May 18, 2022
JERUSALEM WEATHER

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A second synagogue from over two millennia ago has been excavated in Migdal, a town in Israel’s Northern District on the northwestern shoreline of the Kinneret. The town is named after an ancient city from the  called Magdala that is believed to have been located on the site of the depopulated village of al-Majdal, which preserved the name. 

In 1908, a small group of German Catholics who identified the site as the birthplace of Mary Magdalene settled there, but they left after a year and the land was bought by Russian Zionists who founded a farm, Ahuzat Moskva (Moscow Estate) in 1910. This settlement was adjacent to the Arab village al-Majdal. A few years later, the land was sold to private investors. The modern town was founded in 1910 and granted local council status in 1949; it now has a population of some 2,000 people. 

The first ancient Migdal synagogue, one of the oldest in Israel, was in use between 50 BCE and 100 CE and part of the archaeology site of ancient Magdala. It includes a carved stone representing the menorah, the seven-branched candelabrum that was located in the Temple, making it the oldest such representation in a Jewish context and one that appears to have been made by someone who had seen the menorah in the Temple.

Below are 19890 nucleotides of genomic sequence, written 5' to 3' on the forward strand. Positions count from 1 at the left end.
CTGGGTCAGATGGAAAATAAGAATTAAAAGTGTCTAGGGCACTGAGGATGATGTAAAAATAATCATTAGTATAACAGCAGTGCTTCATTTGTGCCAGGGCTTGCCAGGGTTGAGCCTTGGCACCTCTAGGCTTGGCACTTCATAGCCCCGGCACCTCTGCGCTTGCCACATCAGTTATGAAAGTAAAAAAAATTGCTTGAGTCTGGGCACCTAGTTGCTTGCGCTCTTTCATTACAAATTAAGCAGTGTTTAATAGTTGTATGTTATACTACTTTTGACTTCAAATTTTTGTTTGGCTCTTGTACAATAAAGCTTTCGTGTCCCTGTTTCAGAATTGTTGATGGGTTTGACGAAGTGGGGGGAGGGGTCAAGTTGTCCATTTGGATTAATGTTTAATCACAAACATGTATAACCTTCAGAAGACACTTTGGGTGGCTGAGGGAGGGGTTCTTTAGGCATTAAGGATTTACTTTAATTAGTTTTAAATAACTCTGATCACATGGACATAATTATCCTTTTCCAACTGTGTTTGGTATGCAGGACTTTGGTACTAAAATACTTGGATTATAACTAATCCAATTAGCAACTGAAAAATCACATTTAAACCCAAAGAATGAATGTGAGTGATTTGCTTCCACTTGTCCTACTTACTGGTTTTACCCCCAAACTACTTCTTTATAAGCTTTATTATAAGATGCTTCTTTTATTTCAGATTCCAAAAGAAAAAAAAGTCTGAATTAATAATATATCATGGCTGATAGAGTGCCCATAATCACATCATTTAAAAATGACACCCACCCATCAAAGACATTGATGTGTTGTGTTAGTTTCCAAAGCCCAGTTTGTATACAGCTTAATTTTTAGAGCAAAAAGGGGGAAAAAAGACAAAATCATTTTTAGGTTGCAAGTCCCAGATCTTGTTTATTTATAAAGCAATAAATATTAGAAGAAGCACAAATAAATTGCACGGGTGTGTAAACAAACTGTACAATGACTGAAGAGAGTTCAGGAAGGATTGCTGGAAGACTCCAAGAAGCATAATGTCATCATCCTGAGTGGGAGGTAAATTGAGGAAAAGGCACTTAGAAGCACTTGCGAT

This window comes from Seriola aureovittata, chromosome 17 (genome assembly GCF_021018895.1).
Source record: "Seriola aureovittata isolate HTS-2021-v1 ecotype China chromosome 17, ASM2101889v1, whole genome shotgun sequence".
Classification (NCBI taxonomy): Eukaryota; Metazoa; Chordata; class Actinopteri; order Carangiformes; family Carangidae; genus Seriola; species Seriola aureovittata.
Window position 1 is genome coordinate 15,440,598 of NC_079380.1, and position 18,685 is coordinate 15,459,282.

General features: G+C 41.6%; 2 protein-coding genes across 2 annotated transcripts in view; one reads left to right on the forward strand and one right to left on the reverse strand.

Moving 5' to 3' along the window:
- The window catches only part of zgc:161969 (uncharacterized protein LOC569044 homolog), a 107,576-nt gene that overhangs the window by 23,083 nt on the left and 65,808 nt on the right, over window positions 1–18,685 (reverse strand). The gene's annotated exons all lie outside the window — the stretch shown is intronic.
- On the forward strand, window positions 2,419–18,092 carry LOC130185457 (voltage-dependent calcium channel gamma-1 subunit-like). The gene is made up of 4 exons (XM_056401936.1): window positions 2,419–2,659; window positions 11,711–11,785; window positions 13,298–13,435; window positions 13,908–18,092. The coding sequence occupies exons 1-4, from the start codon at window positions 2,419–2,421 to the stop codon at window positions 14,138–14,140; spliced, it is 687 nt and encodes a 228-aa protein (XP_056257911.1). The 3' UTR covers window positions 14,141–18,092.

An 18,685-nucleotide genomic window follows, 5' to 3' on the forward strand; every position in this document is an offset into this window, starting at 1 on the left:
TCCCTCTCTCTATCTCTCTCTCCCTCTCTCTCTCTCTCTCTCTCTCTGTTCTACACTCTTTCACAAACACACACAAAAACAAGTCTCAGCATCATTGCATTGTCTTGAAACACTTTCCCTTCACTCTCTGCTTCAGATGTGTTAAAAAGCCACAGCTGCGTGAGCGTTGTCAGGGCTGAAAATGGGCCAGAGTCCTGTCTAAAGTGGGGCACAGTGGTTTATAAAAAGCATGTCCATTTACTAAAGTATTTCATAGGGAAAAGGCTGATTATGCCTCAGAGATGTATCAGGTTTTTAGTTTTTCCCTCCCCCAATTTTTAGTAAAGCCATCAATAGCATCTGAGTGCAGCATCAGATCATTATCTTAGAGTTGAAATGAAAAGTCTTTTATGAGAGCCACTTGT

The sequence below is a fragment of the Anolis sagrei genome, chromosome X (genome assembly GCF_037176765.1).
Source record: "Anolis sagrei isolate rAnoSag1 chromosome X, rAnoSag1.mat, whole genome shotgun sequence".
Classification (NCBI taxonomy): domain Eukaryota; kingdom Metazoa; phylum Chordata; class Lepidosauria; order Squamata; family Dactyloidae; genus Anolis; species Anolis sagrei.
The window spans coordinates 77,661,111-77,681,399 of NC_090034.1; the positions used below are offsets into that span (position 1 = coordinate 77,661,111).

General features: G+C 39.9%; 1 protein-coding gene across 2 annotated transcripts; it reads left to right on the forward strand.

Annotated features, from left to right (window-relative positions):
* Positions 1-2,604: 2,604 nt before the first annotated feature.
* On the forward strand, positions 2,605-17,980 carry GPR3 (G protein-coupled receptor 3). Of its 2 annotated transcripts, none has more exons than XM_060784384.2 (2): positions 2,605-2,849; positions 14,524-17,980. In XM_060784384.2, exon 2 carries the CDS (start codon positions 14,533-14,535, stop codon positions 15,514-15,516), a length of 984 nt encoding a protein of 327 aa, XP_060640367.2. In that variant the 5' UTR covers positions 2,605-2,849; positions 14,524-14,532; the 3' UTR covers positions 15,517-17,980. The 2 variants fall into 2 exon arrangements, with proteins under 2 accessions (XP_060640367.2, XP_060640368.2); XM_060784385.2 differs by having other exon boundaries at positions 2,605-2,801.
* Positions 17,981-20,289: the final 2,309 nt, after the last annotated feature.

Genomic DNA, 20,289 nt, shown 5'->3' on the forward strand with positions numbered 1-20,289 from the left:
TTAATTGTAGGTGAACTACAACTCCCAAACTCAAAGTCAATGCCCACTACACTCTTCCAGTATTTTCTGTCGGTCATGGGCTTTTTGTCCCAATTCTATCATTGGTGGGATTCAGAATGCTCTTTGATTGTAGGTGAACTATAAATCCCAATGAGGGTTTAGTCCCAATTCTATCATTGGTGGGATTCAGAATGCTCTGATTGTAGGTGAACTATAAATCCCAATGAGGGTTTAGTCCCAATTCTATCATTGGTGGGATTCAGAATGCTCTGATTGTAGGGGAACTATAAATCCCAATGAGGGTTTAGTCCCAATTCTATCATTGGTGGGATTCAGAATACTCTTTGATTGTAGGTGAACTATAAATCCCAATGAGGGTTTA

The historic synagogue was discovered in 2009 during a salvage dig conducted by Dr. Dina Avshalom-Gorni of the Israel Antiquities Authority at the location of a new hotel at Migdal Beach, the site of ancient Magdala, a fishing town that was mentioned in Jewish documents of the period as a major site during the first Jewish–Roman War (66–73 CE) in the Galilee and served as the main base of Yosef ben Matityahu in his war against the Romans. Migdal at the time of the destruction of the Second Temple in 70 CE is also mentioned in Christian texts as the home community of Mary Magdalene